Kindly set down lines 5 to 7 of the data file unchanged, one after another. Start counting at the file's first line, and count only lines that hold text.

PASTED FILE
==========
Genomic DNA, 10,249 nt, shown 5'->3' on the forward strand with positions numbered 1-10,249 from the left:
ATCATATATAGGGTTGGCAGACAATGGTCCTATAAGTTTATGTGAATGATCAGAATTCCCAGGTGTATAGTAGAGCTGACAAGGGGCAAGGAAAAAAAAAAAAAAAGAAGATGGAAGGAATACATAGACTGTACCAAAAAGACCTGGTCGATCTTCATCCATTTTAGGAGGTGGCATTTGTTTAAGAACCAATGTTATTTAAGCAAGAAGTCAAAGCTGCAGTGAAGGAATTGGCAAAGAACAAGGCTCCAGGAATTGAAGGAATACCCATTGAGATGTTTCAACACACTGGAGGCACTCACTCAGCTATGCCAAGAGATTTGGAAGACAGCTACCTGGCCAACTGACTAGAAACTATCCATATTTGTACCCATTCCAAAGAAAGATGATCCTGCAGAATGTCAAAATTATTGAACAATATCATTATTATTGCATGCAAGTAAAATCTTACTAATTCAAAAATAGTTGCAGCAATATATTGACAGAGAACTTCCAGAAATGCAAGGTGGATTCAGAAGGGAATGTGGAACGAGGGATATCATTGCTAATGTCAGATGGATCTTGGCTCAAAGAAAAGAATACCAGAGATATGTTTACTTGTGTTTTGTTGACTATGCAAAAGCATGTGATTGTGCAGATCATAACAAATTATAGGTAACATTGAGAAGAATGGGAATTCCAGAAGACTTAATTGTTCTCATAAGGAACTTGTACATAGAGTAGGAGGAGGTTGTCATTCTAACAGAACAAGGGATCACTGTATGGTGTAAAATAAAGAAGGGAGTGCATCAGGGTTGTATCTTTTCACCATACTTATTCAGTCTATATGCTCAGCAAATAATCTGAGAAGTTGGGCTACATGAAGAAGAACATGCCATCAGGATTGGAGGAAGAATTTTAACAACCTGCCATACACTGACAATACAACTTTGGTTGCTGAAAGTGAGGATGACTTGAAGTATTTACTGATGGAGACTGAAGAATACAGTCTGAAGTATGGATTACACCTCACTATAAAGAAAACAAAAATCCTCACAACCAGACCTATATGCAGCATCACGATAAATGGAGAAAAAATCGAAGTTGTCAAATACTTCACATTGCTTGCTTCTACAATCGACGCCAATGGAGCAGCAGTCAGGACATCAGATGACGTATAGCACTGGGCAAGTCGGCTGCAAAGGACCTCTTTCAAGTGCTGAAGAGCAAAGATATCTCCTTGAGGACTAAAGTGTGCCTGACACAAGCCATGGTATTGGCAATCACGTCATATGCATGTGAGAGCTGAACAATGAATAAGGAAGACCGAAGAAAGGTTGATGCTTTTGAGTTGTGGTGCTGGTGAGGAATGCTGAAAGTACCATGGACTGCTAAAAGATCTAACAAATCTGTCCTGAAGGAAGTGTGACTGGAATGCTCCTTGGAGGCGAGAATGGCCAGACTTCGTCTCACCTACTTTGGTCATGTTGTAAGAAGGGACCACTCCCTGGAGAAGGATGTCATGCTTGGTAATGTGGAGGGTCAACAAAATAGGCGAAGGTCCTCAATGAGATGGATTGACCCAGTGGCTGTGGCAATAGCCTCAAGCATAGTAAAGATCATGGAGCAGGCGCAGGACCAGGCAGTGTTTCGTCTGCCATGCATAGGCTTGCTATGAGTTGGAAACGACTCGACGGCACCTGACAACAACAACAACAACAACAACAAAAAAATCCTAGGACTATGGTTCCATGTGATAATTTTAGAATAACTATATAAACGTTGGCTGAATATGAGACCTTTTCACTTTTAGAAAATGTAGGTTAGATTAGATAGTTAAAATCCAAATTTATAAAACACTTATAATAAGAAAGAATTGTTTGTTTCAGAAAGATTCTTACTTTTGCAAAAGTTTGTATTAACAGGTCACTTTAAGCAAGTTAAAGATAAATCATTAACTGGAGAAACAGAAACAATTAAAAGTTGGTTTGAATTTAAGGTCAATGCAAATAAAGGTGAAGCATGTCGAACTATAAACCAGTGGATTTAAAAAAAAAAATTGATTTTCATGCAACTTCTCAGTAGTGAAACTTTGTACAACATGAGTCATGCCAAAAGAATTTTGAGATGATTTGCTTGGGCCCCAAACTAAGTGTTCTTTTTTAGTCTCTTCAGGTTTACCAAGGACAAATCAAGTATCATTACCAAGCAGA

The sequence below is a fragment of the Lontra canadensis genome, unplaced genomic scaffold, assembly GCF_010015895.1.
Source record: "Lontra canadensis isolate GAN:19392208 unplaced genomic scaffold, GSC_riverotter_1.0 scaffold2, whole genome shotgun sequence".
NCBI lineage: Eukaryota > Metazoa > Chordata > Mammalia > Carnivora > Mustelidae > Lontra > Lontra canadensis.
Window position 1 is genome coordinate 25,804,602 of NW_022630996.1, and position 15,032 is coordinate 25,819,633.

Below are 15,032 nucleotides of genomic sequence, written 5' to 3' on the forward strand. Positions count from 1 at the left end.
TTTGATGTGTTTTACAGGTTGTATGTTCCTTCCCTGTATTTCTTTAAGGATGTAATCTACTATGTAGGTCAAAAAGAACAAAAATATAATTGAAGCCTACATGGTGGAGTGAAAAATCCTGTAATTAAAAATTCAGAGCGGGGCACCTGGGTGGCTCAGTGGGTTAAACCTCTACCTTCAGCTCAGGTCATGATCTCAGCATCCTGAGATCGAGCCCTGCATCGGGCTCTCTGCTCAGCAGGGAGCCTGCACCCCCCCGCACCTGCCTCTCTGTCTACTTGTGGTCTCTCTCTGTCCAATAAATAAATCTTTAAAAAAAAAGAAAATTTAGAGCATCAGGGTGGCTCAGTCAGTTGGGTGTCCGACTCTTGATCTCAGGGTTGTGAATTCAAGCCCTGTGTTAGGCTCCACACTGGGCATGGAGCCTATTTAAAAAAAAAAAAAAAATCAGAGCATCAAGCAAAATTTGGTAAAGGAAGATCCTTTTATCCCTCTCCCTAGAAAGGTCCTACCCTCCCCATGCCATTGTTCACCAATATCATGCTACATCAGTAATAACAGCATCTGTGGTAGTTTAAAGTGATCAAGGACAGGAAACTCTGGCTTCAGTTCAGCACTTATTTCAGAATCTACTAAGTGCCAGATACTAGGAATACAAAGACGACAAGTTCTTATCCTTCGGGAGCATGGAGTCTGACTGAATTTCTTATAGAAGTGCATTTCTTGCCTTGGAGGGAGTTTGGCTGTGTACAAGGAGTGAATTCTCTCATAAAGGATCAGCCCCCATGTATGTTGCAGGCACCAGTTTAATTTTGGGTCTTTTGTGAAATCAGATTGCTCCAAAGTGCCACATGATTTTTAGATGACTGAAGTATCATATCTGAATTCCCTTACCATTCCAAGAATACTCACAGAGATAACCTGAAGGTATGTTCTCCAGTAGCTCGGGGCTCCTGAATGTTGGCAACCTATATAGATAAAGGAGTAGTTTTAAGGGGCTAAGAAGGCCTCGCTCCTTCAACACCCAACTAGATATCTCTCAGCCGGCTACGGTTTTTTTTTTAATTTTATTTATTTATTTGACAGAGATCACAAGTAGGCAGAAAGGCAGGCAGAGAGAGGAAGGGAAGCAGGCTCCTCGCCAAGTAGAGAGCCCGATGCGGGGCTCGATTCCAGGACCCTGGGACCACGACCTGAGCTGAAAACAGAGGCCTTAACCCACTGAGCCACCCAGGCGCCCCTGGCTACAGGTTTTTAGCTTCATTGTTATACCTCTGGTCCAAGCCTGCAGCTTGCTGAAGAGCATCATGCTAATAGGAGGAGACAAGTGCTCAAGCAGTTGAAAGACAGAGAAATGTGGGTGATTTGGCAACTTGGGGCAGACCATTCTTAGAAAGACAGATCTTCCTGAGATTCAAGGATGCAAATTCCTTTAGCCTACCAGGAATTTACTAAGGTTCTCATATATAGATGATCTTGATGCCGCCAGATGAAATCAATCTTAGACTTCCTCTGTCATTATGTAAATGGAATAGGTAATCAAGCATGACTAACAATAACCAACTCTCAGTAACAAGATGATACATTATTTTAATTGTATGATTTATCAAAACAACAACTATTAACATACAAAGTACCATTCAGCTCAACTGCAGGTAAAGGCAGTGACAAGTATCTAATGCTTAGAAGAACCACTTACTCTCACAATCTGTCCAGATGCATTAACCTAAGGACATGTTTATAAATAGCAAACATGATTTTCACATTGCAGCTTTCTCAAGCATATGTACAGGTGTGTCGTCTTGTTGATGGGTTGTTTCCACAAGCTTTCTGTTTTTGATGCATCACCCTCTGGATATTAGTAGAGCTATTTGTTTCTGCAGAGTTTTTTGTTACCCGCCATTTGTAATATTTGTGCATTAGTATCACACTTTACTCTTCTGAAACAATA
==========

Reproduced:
NCBI lineage: Eukaryota > Metazoa > Chordata > Mammalia > Carnivora > Mustelidae > Lontra > Lontra canadensis.
Window position 1 is genome coordinate 25,804,602 of NW_022630996.1, and position 15,032 is coordinate 25,819,633.

Below are 15,032 nucleotides of genomic sequence, written 5' to 3' on the forward strand. Positions count from 1 at the left end.